The Journal of Orthopaedic and Sports Physical Therapy just released an issue specifically focusing on the knee. One of the main themes was ligament rehabilitation. They posted some grim statistics from a recent meta-analysis that only 63% of ACL repairs continue on to their pre-injury level of function and that only 44% of these athletes go on to become competitive again. They also quote that the odds of reinjuring the same knee or the opposite knee after surgery range from 3% to 49%. That doesn’t seem too good.
This issue had a few really good take home points though. They spoke about the use of open chain vs closed chain exercises. In close chain exercises for the knee, the knee joint moves while the foot is kept fixed to the floor. A good example of a closed chain exercise for the knee is a squat. In an open chain exercise the foot is not fixed to the floor and while the knee joint moves the foot swings freely. A good example here is a seated knee extension, or a quad extension.
An open chain seated knee extension places large stresses on the ACL. The more weight you add, the more stress the ACL gets. In a closed chain exercise like the squat the ACL gets no force placed upon it when squatting down to 90 degrees. (This occurs because the hamstrings are active in closed chain exercises and and counterbalance the force of the quadriceps, a lesson for another day.) What’s even more interesting is that when the resistance is increased the stress on the ACL does NOT increase. This should get some light bulbs going off in people’s minds. They also go on to recommend that lunge variations are as safe as squatting variations for ACL health.
A final few recommendations they have for ACL rehablitation are:
- Not allowing the knees to travel much past the toe during closed chain exercises
- Having a 30-40 degree trunk lean during squatting and lunging exercises to decrease stress on the ACL
- When squatting below 90 degrees of knee flexion there are some forces on the ACL. Deep squats don’t seem as safe as squats to 90 degrees.
- Strengthening the hip abductors and external rotators to normalize motion at the knee during activity.
- Promoting the heel being down and hips back during closed chain exercises
- If you must use open-chain knee extension, work in a range of 90 to 45 degrees of knee flexion because stress on the ACL is smallest in this range. Stresses are highest between 10 and 30 degrees of knee flexion.
- Progress slowly with plyometric activities as these do place stress on the ACL.
Given the high likelihood of re-injury in this population, patients, coaches and fitness professionals need to understand this stuff. Physical Therapists can only do so much in the short period of time insurance reimbursement allows them to get these athletes back on their feet. Coaches and fitness professionals need to be able to bridge the gap between an athlete coming fresh out of physical therapy and back to competitive play. I personally believe this gap is pretty large and is not being adequately addressed before athletes are back on the field playing safely. We should be able to decrease the reoccurence of injury in these athletes. So what information can the coach take away from a sciency journal article like this?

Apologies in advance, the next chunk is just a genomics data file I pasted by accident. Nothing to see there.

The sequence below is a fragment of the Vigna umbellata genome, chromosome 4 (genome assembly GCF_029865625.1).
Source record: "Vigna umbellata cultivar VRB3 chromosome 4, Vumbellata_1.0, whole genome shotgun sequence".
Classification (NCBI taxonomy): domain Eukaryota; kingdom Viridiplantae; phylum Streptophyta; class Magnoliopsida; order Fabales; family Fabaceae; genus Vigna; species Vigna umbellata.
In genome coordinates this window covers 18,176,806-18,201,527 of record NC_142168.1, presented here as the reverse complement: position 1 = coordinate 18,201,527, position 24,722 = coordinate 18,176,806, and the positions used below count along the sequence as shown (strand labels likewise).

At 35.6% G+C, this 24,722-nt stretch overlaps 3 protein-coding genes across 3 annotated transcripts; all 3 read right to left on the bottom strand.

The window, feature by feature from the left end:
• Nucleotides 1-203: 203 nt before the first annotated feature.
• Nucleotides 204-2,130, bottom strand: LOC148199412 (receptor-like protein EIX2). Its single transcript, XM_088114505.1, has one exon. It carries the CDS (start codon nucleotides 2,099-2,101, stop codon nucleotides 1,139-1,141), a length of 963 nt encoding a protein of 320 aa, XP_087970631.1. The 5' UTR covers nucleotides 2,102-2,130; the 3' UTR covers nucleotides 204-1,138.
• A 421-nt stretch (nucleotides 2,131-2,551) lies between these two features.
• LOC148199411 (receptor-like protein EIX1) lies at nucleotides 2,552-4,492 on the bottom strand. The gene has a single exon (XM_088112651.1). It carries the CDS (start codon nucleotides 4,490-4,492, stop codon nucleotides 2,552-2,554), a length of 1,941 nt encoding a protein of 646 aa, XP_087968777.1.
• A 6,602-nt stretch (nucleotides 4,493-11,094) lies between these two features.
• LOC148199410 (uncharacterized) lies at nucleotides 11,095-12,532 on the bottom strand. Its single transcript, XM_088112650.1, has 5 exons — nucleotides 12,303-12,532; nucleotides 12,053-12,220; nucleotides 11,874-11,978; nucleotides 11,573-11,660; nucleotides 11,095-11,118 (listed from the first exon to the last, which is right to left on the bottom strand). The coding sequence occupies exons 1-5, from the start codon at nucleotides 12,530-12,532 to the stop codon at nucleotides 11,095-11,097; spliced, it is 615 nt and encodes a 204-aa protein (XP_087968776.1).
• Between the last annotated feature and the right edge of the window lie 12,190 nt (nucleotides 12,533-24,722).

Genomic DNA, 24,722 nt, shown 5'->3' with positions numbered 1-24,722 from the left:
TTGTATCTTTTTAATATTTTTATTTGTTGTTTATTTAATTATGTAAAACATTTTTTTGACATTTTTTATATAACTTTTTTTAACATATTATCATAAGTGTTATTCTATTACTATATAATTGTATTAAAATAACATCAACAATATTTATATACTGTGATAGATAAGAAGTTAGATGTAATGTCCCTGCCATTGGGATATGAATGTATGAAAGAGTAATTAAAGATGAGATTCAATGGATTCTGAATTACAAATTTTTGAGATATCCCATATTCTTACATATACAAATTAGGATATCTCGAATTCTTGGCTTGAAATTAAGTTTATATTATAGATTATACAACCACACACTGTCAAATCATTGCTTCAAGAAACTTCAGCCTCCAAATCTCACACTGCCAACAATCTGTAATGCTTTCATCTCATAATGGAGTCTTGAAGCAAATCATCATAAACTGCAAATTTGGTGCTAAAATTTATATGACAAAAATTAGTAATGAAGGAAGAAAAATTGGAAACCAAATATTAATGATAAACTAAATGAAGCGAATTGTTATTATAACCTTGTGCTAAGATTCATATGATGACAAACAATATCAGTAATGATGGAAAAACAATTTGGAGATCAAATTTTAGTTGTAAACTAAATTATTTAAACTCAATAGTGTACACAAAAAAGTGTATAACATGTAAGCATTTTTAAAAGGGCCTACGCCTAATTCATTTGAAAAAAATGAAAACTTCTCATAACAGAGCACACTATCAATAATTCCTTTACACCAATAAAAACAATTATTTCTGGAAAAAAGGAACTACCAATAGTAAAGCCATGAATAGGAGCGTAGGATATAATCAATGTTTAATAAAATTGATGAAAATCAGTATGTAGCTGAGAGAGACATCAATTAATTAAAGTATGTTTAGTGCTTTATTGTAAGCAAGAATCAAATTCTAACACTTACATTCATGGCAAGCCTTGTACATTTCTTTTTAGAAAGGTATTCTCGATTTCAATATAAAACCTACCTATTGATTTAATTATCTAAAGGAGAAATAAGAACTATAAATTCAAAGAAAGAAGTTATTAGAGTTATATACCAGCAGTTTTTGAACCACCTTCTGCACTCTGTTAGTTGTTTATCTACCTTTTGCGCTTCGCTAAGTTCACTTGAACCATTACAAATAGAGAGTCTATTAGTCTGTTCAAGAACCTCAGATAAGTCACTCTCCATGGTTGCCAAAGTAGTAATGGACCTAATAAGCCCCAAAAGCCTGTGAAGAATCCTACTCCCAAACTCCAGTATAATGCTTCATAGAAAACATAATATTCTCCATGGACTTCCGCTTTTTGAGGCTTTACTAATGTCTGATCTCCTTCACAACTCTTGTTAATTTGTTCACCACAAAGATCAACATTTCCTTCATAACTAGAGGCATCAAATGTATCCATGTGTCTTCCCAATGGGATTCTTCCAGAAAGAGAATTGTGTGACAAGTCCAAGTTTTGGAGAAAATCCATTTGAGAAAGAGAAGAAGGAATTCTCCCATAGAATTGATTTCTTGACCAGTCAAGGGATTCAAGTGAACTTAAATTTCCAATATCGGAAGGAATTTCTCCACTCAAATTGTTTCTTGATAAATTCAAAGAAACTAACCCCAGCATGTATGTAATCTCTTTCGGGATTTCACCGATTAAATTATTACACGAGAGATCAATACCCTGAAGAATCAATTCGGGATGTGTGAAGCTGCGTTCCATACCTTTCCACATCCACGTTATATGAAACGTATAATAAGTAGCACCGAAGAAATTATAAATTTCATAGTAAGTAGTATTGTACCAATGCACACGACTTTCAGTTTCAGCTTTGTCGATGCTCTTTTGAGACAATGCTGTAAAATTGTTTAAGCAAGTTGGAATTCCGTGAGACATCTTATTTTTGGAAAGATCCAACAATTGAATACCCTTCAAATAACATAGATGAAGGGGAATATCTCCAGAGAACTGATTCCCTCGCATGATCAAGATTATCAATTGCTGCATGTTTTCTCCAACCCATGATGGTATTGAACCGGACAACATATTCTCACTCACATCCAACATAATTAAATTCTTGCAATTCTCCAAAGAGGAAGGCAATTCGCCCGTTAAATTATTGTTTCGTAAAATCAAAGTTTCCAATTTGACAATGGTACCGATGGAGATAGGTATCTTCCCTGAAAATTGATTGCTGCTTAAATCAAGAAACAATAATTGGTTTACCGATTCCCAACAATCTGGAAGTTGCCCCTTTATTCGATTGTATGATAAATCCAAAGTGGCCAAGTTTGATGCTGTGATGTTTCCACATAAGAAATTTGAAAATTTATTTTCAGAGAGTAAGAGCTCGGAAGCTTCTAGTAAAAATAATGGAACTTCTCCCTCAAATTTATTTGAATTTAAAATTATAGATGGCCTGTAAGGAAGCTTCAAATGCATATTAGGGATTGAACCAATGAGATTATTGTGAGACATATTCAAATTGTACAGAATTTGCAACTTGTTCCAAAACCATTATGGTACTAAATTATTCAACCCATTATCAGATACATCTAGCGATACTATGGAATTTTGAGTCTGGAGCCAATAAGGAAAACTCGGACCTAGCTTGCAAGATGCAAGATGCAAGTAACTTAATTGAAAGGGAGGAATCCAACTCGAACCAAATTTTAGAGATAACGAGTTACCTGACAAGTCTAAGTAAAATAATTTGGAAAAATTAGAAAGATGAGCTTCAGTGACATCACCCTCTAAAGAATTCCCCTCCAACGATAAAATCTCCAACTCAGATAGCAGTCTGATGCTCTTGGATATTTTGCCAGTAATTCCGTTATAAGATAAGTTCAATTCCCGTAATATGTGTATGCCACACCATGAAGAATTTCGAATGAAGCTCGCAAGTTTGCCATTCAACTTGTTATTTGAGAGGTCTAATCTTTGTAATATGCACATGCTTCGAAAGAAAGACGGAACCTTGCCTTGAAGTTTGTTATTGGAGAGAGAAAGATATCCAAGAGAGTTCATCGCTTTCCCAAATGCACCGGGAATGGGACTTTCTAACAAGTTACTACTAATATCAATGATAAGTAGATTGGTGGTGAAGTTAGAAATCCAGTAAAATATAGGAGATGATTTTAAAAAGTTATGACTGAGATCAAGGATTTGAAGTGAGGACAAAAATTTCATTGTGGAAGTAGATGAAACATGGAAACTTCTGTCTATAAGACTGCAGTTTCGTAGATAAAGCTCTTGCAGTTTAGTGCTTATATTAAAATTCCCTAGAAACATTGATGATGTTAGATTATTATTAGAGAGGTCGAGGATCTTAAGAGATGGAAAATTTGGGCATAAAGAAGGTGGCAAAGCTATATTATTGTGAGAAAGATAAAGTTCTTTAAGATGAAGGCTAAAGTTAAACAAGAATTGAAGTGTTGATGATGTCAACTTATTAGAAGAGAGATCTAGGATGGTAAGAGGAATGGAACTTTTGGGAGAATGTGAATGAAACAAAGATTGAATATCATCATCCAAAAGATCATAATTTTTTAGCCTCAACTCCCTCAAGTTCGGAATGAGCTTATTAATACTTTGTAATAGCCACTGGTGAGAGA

- Strengthen these athletes with closed-chain exercises such as squats, deadlifts and lunges
- Focus on the athletes keeping a flat heel, forward trunk lean(with a neutral spine) and a knee back behind the toe during these exercises.
- Don’t squat beyond 90 degrees of knee flexion in these athletes. Deadlift variations may be a safer choice in this population.
- Focus on strengthening the hip abductors, external rotators and extensors using exercises like:
- Monster walks
- Single leg glute bridges
- Single leg balance drills like bowler squats
- Focus on hip dominant movement. We know less stress is placed on the ACL with a forward trunk lean. This position places less stress on the knee and more on the hips, a stronger joint with more stability. You can really hammer this position during change of direction and acceleration drills.
- Slowly Progress Plyometrics
As with any athlete screen and find any movement dysfunction or deficiencies. Common sources of knee problems are: quad-dominant movement patterns, weak hips/core, ankle mobility problems, or foot weakness. These areas must be addressed and could have been a main culprit for how the athlete was injured in the first place. If you’re struggling to figure out what the athlete’s main problems are try giving their physical therapist a call. In my experience they love hearing from coaches and are more then happy to lend a hand. A little communication goes a long way for the athlete’s health and safety.
In conclusion, with some proper education and some planned programming I think we can get our athletes back to the field of play and decrease their likelihood of reinjury. It’s a shame to see a great athlete sidelined by an ACL tear and then get back on the field only to see them get injured again.